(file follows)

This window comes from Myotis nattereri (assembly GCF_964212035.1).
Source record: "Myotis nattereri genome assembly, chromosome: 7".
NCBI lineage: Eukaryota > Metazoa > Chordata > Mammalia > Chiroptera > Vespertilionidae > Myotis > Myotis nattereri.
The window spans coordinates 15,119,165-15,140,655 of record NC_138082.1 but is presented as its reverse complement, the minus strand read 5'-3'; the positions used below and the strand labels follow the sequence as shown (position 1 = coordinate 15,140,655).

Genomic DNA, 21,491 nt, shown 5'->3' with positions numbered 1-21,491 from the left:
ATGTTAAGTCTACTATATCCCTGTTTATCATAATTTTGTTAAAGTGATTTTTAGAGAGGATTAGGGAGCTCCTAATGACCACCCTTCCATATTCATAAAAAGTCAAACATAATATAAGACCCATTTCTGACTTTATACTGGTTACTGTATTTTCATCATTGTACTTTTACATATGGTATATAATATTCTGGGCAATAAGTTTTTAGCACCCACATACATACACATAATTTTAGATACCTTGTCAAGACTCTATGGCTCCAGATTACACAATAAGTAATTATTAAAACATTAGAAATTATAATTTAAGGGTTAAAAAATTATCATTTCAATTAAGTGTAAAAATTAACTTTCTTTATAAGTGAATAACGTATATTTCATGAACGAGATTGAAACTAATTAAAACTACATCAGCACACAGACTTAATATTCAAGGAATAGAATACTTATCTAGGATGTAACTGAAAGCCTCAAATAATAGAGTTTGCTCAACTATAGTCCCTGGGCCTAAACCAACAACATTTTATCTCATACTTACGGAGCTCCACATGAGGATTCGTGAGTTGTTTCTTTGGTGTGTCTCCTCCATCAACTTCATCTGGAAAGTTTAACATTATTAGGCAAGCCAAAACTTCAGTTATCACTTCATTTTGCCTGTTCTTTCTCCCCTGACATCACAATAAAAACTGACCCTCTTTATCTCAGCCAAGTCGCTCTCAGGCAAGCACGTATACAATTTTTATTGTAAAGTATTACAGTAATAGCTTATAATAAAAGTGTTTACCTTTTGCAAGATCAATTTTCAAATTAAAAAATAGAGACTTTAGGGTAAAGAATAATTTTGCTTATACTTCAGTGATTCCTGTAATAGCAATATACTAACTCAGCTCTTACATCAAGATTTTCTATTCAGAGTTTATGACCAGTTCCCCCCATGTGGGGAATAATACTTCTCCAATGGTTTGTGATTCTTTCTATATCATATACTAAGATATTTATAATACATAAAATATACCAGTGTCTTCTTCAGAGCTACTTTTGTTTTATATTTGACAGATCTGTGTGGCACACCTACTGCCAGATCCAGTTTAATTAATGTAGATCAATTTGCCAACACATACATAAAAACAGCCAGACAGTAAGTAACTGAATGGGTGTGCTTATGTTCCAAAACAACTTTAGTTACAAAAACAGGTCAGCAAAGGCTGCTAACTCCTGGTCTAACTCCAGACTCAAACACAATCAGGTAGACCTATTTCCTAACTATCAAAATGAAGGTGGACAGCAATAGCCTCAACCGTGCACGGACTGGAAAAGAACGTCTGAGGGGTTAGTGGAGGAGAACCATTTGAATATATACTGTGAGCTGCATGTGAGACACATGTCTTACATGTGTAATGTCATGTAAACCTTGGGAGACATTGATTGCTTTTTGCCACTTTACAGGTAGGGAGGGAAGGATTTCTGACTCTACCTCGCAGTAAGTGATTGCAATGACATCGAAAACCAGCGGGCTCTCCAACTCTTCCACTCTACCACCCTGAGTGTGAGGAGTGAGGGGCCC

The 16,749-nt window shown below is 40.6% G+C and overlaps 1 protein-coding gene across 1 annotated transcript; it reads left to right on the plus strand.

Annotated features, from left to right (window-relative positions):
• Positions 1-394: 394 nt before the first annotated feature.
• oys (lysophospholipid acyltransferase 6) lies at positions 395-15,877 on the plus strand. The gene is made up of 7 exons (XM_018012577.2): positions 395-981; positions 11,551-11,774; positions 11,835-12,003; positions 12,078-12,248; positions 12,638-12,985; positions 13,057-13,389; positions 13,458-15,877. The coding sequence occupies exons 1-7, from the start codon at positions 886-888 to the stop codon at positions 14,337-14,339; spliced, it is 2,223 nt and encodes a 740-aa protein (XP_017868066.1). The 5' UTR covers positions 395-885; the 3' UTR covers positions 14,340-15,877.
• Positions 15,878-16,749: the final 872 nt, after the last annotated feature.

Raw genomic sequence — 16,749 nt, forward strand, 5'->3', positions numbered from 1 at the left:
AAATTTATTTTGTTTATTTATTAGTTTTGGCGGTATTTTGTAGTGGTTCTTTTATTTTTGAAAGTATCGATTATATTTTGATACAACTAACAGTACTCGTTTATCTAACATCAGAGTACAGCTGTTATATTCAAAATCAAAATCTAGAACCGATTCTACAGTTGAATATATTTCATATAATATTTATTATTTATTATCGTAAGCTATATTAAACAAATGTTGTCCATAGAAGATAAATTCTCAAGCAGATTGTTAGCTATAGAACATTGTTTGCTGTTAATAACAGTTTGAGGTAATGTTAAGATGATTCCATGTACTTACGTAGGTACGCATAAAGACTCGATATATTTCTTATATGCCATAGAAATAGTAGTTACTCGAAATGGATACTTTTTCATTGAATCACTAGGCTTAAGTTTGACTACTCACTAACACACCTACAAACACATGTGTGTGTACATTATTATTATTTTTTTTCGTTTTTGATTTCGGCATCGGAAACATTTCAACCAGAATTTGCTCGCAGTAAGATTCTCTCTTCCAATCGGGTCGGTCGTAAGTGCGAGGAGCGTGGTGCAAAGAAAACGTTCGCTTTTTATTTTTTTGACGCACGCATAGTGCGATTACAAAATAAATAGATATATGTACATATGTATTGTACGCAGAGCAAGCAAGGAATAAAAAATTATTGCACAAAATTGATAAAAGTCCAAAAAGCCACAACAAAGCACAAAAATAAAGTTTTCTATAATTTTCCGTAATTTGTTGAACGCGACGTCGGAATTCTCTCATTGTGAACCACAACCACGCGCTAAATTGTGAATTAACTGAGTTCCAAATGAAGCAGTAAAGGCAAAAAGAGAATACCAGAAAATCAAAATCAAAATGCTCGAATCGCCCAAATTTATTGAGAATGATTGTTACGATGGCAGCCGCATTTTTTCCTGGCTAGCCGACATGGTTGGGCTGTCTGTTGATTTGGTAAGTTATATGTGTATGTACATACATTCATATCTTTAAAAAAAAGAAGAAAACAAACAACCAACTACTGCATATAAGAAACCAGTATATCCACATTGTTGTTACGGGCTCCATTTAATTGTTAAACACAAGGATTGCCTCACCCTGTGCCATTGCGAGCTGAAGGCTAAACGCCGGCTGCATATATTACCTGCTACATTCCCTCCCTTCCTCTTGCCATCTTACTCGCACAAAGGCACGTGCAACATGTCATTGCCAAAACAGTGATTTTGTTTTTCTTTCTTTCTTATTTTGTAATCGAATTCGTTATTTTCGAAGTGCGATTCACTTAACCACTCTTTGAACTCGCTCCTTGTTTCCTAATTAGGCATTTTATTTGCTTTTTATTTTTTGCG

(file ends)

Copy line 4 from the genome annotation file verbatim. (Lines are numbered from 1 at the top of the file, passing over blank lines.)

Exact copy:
The window spans coordinates 15,119,165-15,140,655 of record NC_138082.1 but is presented as its reverse complement, the minus strand read 5'-3'; the positions used below and the strand labels follow the sequence as shown (position 1 = coordinate 15,140,655).